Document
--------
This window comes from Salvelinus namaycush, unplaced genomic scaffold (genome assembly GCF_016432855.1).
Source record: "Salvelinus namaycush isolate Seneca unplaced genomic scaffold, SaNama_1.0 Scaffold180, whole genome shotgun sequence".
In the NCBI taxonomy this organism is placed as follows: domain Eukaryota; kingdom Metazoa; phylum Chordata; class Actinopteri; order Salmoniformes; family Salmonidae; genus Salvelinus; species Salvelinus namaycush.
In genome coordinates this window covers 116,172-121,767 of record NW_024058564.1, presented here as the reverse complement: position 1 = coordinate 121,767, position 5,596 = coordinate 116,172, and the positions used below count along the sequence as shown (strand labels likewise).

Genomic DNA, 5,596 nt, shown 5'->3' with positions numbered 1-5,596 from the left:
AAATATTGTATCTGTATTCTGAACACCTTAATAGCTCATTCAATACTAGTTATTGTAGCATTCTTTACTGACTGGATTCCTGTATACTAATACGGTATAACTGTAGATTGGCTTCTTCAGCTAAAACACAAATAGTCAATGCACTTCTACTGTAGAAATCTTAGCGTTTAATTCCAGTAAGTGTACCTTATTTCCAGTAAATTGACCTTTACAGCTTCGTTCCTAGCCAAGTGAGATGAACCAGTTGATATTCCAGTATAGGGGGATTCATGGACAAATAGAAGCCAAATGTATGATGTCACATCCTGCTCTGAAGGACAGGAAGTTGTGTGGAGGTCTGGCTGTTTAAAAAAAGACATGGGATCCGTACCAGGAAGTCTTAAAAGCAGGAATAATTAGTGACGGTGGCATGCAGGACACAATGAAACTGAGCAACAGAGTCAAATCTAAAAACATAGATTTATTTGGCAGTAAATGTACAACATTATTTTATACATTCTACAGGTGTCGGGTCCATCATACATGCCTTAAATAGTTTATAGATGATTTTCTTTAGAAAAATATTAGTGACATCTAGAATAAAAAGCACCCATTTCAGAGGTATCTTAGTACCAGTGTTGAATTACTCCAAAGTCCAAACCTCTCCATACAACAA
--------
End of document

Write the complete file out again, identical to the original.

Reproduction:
This window comes from Salvelinus namaycush, unplaced genomic scaffold (genome assembly GCF_016432855.1).
Source record: "Salvelinus namaycush isolate Seneca unplaced genomic scaffold, SaNama_1.0 Scaffold180, whole genome shotgun sequence".
In the NCBI taxonomy this organism is placed as follows: domain Eukaryota; kingdom Metazoa; phylum Chordata; class Actinopteri; order Salmoniformes; family Salmonidae; genus Salvelinus; species Salvelinus namaycush.
In genome coordinates this window covers 116,172-121,767 of record NW_024058564.1, presented here as the reverse complement: position 1 = coordinate 121,767, position 5,596 = coordinate 116,172, and the positions used below count along the sequence as shown (strand labels likewise).

Genomic DNA, 5,596 nt, shown 5'->3' with positions numbered 1-5,596 from the left:
AAATATTGTATCTGTATTCTGAACACCTTAATAGCTCATTCAATACTAGTTATTGTAGCATTCTTTACTGACTGGATTCCTGTATACTAATACGGTATAACTGTAGATTGGCTTCTTCAGCTAAAACACAAATAGTCAATGCACTTCTACTGTAGAAATCTTAGCGTTTAATTCCAGTAAGTGTACCTTATTTCCAGTAAATTGACCTTTACAGCTTCGTTCCTAGCCAAGTGAGATGAACCAGTTGATATTCCAGTATAGGGGGATTCATGGACAAATAGAAGCCAAATGTATGATGTCACATCCTGCTCTGAAGGACAGGAAGTTGTGTGGAGGTCTGGCTGTTTAAAAAAAGACATGGGATCCGTACCAGGAAGTCTTAAAAGCAGGAATAATTAGTGACGGTGGCATGCAGGACACAATGAAACTGAGCAACAGAGTCAAATCTAAAAACATAGATTTATTTGGCAGTAAATGTACAACATTATTTTATACATTCTACAGGTGTCGGGTCCATCATACATGCCTTAAATAGTTTATAGATGATTTTCTTTAGAAAAATATTAGTGACATCTAGAATAAAAAGCACCCATTTCAGAGGTATCTTAGTACCAGTGTTGAATTACTCCAAAGTCCAAACCTCTCCATACAACAA